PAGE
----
ONE of the Labour party's great strengths in opposition was its ability to work strategically.
Barely a syllable was uttered without its implications being costed, both financially and politically. If a Labour spokesman said A one day, and B the next, he did it because a week later he wanted to be able to say C - all geared to being able to say D at the election.
The same process began again on May 2 1997. Uppermost in party strategists' minds has been winning the next election. Their approach has meant a lot has changed in three-and-a-half years.
For example, if Labour had said in opposition that it wanted to privatise some local education authorities or increase the number of city technology colleges, it would have risked offending much of its core support. But, by moving stealthily through intermediate stages - E to F to G to H, if you like - it has managed to make privatising a few LEAs seem run-of-the-mill stuff.
For the past few months, Labour policy-makers have been thrashing out where the party wants to be on election day; not so that it can reveal everything about the second term, but so it can put itself in position to start moving from I to J to K.
If the first term has focused on getting the basics right, and thus primary education, the second has to focus on secondaries.
Even before Chris Woodhead's resignation, Labour advisers were alive to the strength of the Conservative's "free schools" mantra. Labour has been caught in a dilemma.
It is beyond dispute that the people best placed to determine how schools should be run are teachers. All the research evidence shows that the most successful schools are those which are most free from outside bureaucratic interference.
But a look at what has happened to a generation of children's edcation shows that something was deeply wrong, which seemed to require prescriptive action from the centre, leaving Labour open to the Conservative accusation that it was overwhelming schools with paperwork.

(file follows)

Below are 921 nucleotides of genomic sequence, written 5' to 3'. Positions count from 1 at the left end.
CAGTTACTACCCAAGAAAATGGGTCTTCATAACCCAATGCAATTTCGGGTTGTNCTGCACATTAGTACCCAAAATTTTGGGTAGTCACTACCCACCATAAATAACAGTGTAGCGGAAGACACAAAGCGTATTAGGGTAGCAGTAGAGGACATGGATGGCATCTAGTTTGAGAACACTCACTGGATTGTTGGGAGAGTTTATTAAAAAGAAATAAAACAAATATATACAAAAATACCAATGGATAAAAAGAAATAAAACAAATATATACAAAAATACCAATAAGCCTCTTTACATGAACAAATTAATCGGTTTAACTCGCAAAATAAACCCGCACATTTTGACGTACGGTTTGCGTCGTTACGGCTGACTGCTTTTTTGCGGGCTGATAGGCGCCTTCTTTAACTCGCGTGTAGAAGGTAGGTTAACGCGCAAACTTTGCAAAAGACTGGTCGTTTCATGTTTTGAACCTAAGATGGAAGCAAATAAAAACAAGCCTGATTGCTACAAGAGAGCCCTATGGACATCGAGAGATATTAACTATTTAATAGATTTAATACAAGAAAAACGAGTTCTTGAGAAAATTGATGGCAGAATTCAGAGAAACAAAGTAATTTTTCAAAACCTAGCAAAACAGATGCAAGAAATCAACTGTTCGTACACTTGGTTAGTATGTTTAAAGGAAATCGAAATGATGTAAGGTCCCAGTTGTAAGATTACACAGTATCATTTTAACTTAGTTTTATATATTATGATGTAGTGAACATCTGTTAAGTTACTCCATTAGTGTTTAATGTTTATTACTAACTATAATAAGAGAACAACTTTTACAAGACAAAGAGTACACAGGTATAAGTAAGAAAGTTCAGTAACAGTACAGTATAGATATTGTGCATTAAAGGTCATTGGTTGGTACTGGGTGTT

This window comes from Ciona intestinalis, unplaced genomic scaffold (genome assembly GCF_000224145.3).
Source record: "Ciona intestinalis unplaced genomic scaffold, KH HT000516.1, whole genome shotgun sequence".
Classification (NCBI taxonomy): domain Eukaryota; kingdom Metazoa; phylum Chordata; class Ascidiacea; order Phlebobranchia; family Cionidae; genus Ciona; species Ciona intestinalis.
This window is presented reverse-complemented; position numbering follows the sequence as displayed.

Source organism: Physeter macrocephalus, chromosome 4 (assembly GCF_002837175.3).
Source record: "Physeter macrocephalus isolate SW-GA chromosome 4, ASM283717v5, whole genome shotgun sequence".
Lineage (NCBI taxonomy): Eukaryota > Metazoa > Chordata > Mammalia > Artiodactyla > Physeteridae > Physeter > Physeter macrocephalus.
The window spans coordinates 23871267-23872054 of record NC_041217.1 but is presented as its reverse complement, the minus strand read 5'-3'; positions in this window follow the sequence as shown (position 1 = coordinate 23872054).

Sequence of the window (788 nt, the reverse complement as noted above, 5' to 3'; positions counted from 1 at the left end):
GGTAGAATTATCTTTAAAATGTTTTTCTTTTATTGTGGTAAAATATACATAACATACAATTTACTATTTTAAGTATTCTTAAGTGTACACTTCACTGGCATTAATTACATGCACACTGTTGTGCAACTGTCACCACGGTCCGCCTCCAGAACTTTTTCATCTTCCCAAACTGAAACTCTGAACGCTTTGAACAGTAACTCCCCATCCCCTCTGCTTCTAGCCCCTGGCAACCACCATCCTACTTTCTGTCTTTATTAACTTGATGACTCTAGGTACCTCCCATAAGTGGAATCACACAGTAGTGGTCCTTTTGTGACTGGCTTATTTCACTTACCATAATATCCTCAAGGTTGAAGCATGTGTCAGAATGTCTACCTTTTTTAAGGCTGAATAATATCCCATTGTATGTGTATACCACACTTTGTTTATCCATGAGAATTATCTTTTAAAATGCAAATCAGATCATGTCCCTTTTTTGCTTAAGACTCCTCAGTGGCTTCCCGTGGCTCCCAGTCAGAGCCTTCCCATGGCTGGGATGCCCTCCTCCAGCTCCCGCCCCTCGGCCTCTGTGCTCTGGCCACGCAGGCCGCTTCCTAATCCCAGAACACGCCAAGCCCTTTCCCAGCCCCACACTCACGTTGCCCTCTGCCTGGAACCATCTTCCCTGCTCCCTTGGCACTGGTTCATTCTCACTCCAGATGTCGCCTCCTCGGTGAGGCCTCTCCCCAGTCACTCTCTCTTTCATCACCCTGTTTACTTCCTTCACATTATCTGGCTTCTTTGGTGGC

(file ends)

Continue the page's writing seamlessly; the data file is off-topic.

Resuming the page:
With Mr Woodhead expected to join in the Tory attack, that is a boil which has to be lanced.
Expect an election commitment building on the Government's attacks on harmful LEAs and its escalation of the number of specialist schools and city academies. In the latter types of school, heads have greater freedom to run their own affairs.
If schools should have more freedom, the same goes for teachers. And that means more, and better, teachers. Why do so few of the best and brightest graduates enter the profession? Poor status, poor pay and too much prescription.
The single biggest challenge facing the government is attracting the best-qualified graduates. The aim is to create a virtuous circle: greater freedom to do the job will make it more attractive, meaning better applicants, meaning a political justification for higher pay.
The third leg of this trinity is parents. The Tories have, with justification or not, claimed the mantle of parental choice. Labour needs not only to neuter that but to show that its response to this is parental involvement.
My hunch is that a second term of Labour government would see greater concentration on the development of more and different types of schools, along the lines of American-style "charter" schools. But for that to work, parents need to become far more involved.
Yes, we'll have the pledges too - class sizes, exam results and all that. But for the real meat, look to this triumvirate of headteachers, teachers and parents.
Stephen Pollard is a political commentator and columnist for the Express